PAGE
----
that free movement is no longer an option, she apparently smoked and
said Andy has always had these views, but you cannot have access to
the single market without free movement. I just wonder if the
coalition that is the Labour Party is breaking down, metropolitan
London liberals and Northern working-class voters who have been
bound up in the same party - they don't actually agree. I have worried
about that, and I think the referendum has brought that fault
line out. I would say to Diane, it is not about my views, it is about
what millions of people in the North think, who are not in any way racist
or xenophobic, but they see this as had a direct impact on life in a
communities. And she would say that you need to teach them they bring in
tax revenues to pay for public services. Do you believe the people
of Burnley are right, or do you think the people of Burnley are
wrong but we have to listen to them and follow what they say? I would
never have any truck with xenophobia or racism, and I will always
challenge it. But there are practical and legitimate concerns
that people in Burnley, Leigh and elsewhere raised... But it is not
just about following them, do you believe it? I don't believe free
movement was working for those places, because it was having a real
impact on wages. There is evidence from the Bank of England that free
movement in semi and unskilled occupations has held wages down or
even taken them further down. So why wouldn't people have a concern about
that? My argument is there is nothing socialist about a system of
the free movement of labour where big companies use people like
commodities to move them around Europe to drive down labour costs.
The left has to kind of rate out of this thing that everything that
comes out of Europe is great, we need to reassess things. In the
polls, it bounces up and down, Labour is about 14 points behind the
Conservatives. In Scotland, Labour was running behind the
Conservatives. What on earth can change in the next year, two years?
We have to see the party repair its relationship with the nation.
Devolution to the English regions was not conceived as the answer to
Brexit, but it must be embraced as such, and it creates an opportunity
for the party to get closer to people again. I have been in
Westminster for over 15 years, and I have seen how it has drifted away
from people, I have seen the London centric approach to life that does
not provide answers for many parts of the North of England. My
frustration with it has led me to want to leave it and say, actually,
I would rather devote my energy there to building a northern Labour
voice, if you like, so we can represent more directly the feelings
that people have and develop answers that are right for them. You know,
the problem was Labour in government gave devolution to London, Scotland
and Wales, and their voice got longer, but it failed in northern
England because the north-east people rejected it. That has left a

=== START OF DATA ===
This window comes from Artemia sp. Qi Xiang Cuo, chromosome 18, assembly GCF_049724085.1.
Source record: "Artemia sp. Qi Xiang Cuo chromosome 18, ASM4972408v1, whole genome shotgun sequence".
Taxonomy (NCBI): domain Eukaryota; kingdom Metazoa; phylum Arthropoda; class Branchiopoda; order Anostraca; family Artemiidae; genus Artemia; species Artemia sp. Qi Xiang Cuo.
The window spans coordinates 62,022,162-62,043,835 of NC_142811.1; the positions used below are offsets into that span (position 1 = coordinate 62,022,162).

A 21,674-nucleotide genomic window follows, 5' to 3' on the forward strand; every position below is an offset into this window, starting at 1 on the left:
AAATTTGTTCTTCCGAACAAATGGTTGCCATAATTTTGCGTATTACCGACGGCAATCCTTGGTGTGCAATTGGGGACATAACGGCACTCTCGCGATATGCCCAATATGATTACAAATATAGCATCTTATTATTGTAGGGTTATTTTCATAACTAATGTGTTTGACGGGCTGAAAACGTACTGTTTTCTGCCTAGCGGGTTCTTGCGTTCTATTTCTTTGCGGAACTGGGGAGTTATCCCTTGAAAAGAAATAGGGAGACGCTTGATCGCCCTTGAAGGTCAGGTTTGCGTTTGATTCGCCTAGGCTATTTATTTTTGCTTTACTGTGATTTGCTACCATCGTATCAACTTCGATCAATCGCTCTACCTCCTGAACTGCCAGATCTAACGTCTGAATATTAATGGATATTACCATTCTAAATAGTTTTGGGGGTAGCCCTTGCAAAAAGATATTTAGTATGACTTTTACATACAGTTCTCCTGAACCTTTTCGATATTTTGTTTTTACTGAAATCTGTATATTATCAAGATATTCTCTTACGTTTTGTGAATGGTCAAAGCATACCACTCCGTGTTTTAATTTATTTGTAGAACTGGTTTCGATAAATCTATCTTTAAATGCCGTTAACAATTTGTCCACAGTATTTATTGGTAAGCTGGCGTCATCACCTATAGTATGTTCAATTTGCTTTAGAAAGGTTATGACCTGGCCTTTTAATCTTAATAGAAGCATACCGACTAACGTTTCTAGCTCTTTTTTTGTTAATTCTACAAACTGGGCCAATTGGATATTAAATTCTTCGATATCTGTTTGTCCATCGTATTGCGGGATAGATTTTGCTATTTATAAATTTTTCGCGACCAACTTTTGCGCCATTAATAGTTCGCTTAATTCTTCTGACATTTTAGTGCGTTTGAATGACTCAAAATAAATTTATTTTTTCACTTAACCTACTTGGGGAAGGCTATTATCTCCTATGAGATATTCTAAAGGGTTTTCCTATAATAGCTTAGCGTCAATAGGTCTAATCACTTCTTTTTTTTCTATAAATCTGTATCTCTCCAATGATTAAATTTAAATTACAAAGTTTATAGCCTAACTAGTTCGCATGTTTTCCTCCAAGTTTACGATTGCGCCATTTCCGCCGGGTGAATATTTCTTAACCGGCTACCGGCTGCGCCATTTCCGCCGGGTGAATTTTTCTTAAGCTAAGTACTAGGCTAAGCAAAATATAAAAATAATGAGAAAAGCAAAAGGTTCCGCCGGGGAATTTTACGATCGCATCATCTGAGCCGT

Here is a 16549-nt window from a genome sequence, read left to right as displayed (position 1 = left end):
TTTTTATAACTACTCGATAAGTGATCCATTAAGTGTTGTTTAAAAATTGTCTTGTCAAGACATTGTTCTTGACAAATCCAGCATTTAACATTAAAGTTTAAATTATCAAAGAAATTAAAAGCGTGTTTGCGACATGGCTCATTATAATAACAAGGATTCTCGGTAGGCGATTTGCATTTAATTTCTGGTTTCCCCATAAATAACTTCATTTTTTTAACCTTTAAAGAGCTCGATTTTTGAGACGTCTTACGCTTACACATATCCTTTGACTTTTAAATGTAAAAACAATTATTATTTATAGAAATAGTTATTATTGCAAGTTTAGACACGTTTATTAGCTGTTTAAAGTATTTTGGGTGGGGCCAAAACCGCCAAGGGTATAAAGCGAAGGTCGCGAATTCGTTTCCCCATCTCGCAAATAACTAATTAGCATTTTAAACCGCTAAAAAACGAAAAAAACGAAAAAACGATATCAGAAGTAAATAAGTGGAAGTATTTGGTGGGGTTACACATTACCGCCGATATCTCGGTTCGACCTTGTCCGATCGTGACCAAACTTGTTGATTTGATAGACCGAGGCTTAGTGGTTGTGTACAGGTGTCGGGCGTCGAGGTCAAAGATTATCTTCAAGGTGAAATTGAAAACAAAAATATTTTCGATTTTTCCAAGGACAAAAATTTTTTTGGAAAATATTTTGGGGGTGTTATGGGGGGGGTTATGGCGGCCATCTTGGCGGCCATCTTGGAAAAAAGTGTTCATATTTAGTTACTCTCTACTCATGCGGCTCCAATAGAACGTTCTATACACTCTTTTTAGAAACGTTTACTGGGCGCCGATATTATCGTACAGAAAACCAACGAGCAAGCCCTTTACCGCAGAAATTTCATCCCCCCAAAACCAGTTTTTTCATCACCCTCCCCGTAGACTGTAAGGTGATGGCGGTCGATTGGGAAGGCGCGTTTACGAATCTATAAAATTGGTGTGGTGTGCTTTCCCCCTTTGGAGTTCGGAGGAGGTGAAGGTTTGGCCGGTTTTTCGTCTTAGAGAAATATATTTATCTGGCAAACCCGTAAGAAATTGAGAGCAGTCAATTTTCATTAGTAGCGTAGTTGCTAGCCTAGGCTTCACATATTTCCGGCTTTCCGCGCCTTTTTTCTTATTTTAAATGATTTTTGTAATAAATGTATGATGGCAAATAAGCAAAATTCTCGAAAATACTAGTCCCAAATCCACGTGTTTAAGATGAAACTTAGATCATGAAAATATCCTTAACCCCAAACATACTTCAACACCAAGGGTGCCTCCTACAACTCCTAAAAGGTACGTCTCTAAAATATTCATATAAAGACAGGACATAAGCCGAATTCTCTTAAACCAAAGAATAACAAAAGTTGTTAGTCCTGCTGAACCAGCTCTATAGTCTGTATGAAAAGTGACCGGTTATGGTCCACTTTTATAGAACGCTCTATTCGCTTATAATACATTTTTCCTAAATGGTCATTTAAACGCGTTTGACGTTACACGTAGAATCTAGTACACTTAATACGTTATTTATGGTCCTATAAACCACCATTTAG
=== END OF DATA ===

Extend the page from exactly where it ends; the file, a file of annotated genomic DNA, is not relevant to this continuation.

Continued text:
gap in the way our country is governed. Andy Burnham, thank you.
Have you ever detected a preponderance of white models
One woman thought she'd draw attention to that issue
in a rather arty way, by remaking some of the slickest
and sexiest ads, putting herself, a black woman, into the place
Deddeh Howard is a medicine student and fashion blogger based in LA,
A little earlier, I asked why she thought fashion houses booked so few
black models. You know, I think that the fashion
industry have an image out there that white are more beautiful,
so that's all we see, that is why there's
so many white advertisements. it's more aspiration to
women out there, which I personally think
is not the case. I think that beauty
is within everything. We are different,
black and white and in between, we are all different
and we are all diverse, and I think that is what should
be represented. Given the size of the Asian markets
and how big they are becoming, it is odd we don't see more Asian
women in these ads, you would think. Exactly, that's the whole point -
why are we not seeing that? It's because of this really biased
image that the fashion industry have been born into,
and it's just kept that. Is that because you don't
think it is racism? Or because you are reluctant
to use that word? I think the fashion industry
is just used to putting those images in our face,
and people don't speak out about it, or when they do,
they get ignored, and they just keep doing
those things. So I think if people speak out,
it doesn't have to be about racists, it just has to be about including
more people, because these pictures prove that diversity is more
capable, can do even better than just the race that
we see all the time. I have to say you have done
a very good job Because the advertisers,
they spend a lot of money on them, and you haven't spent the same money
on your remakes that they spent. I have to pay attention
to school and other things, and Raffael Dickreuter and I
took all these pictures, we took all these pictures
in our living room with a very low budget compared to these brands
that have huge budgets. Thanks, nice talking to you.
Thank you. Just as we were coming on air, some
news from Yahoo affected by a hack, get this, 1 billion people affected
by it. It does not appear to be financial data, names, phone
numbers, passwords and e-mail addresses, but not bank and payment
data. Apparently, that is the largest hack from a single source,
Russian hackers have managed to get data from 1.2 billion, but that was
lots of different people. That's all we've got
time for this evening. But before we go,
National Geographic named its best We thought we'd share them with you.
Good night. It looks like a pretty great start
to the UK for many parts of the UK, particularly so eastern Scotland,
the north-east of England,